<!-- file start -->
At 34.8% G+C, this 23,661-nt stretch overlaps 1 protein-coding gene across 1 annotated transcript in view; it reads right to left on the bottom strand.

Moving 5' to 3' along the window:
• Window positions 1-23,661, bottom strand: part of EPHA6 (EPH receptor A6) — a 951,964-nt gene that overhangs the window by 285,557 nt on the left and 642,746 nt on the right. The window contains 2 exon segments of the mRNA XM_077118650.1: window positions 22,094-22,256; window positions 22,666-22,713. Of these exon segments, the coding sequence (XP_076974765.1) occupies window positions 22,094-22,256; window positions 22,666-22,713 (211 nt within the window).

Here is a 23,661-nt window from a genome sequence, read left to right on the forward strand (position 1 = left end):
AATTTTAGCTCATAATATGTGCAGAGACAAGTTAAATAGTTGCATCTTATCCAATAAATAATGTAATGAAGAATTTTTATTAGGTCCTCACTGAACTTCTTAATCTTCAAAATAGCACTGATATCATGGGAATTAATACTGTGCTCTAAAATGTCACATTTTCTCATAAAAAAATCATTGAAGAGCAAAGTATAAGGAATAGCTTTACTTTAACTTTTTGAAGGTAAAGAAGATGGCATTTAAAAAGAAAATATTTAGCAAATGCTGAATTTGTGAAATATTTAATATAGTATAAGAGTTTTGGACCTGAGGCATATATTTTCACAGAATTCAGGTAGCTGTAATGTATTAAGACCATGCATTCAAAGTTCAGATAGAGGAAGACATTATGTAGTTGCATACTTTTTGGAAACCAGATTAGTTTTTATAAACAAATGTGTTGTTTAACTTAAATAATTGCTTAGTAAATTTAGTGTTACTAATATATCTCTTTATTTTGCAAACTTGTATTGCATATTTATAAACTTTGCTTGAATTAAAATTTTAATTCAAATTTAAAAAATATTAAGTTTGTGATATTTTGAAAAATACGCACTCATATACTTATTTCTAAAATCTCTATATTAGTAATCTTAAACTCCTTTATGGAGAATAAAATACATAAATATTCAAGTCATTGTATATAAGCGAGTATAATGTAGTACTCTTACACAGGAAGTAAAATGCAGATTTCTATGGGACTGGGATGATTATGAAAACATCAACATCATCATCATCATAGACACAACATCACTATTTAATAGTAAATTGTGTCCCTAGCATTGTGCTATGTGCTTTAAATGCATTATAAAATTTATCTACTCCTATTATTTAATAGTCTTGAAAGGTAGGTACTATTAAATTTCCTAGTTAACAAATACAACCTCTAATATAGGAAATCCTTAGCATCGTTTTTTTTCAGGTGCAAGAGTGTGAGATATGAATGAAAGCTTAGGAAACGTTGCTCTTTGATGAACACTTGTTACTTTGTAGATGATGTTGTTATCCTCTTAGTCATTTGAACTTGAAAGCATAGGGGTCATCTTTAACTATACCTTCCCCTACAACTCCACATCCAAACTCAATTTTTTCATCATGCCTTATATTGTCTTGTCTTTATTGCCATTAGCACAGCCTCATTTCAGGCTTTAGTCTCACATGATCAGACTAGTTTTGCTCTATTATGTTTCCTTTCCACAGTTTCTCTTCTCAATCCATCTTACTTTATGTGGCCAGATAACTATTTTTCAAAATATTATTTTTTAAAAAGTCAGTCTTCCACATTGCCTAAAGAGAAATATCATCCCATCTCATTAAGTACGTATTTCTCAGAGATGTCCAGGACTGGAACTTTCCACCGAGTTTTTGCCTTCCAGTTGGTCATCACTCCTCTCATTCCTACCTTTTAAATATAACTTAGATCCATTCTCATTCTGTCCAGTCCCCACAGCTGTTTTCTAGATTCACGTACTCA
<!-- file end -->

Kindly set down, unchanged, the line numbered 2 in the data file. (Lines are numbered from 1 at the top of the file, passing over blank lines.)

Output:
Moving 5' to 3' along the window: